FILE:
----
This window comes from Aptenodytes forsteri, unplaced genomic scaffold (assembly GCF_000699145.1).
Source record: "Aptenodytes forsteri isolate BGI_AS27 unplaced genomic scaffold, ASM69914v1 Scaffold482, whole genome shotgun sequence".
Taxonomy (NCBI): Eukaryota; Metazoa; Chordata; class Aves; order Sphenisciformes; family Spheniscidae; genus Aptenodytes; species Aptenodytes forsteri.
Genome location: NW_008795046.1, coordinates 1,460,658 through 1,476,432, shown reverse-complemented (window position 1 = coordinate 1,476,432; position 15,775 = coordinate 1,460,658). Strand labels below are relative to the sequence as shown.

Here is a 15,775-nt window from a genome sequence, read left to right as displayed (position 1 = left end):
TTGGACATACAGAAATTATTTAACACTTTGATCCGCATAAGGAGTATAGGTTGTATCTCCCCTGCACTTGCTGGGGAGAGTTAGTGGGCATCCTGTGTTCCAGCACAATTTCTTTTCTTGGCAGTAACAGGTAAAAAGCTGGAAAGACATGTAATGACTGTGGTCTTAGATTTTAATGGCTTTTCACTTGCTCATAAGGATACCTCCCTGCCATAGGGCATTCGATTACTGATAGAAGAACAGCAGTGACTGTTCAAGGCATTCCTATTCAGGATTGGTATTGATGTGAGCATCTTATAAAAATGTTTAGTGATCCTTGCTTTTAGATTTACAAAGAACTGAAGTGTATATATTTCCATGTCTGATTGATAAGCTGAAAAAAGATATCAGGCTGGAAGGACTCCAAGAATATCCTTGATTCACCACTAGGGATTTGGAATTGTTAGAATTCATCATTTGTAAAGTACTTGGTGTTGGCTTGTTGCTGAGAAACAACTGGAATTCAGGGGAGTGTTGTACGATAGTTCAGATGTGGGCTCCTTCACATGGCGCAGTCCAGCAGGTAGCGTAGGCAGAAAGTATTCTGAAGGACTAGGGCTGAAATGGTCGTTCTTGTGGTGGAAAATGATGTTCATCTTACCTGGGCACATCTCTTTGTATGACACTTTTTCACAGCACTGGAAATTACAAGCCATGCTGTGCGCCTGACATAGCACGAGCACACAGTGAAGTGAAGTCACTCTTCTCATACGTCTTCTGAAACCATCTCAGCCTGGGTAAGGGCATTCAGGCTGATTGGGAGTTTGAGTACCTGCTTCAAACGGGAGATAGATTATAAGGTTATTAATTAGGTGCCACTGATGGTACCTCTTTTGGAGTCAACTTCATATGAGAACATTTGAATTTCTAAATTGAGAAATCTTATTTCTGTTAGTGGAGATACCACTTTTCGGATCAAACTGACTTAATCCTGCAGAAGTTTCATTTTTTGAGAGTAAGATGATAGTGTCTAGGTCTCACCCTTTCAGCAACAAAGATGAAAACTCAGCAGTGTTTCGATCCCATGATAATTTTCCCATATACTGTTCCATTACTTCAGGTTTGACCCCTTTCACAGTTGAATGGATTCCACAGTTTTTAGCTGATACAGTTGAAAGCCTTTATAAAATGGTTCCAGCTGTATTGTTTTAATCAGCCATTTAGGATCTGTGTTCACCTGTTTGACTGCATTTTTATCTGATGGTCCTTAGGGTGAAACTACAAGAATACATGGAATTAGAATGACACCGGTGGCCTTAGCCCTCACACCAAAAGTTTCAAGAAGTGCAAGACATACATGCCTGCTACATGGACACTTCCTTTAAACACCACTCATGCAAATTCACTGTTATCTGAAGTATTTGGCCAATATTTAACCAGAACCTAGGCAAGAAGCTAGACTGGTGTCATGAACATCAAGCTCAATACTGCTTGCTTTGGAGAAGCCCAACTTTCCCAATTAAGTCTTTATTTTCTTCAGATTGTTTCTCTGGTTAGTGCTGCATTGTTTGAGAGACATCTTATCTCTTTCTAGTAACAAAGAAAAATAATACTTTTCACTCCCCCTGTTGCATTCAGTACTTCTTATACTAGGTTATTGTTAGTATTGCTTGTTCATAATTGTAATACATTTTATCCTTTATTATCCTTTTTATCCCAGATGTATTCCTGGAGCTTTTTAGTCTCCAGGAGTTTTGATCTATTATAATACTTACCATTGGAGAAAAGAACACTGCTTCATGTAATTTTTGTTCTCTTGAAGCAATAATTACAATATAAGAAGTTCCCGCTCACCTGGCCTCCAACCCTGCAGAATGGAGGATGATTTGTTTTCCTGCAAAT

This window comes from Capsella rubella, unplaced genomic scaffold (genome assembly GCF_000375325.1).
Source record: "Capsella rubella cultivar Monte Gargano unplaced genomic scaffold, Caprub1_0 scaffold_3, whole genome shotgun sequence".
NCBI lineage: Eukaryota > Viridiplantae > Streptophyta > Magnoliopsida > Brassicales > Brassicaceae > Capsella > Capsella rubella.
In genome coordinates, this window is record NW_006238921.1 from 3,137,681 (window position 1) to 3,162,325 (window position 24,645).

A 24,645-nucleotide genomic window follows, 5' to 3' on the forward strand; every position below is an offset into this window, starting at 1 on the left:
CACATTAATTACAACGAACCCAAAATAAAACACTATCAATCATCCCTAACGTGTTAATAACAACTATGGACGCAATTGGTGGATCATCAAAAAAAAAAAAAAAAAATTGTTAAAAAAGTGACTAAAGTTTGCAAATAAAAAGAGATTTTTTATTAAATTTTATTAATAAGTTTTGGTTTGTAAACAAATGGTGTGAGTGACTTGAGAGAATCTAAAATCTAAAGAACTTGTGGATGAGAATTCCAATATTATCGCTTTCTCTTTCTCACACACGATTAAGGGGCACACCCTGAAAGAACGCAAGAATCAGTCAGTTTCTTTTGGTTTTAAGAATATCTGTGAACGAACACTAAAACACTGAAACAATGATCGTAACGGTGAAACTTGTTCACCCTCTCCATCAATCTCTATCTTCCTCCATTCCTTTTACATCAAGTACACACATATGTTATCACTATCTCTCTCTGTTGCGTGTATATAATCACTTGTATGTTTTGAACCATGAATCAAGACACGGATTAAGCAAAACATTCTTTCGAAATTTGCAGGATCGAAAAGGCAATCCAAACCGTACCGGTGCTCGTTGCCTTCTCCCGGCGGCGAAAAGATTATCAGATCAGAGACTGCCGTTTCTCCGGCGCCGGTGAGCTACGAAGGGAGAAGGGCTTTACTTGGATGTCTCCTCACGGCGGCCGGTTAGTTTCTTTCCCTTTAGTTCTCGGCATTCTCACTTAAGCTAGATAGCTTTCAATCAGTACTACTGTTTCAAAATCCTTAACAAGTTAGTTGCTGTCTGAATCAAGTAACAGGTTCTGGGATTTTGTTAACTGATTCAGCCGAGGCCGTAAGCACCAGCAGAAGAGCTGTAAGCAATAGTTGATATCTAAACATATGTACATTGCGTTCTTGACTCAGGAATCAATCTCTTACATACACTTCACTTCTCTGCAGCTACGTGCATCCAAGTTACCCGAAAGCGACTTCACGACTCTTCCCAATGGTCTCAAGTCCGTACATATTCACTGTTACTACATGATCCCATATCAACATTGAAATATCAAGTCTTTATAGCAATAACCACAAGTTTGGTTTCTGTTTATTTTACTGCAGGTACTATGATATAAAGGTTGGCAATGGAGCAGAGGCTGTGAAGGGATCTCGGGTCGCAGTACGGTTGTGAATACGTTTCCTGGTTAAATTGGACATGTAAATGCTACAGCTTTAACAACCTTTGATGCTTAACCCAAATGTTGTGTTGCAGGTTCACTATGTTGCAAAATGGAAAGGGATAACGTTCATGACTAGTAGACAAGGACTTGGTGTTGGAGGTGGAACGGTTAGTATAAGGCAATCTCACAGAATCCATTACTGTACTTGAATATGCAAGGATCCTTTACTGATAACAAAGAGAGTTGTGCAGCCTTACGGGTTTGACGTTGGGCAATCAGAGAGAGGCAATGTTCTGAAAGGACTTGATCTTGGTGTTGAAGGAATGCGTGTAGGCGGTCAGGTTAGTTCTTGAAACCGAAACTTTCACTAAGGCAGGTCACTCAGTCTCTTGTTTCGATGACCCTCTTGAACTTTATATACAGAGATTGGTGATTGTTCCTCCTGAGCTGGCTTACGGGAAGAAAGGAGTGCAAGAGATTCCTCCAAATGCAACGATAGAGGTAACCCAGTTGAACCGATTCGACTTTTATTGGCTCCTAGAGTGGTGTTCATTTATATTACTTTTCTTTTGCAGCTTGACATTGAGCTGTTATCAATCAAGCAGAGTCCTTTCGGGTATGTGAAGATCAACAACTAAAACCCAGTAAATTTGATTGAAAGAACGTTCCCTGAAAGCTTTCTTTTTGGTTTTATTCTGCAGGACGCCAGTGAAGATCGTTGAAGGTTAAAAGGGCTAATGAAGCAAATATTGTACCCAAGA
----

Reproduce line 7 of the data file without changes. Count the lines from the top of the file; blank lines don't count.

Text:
This window comes from Capsella rubella, unplaced genomic scaffold (genome assembly GCF_000375325.1).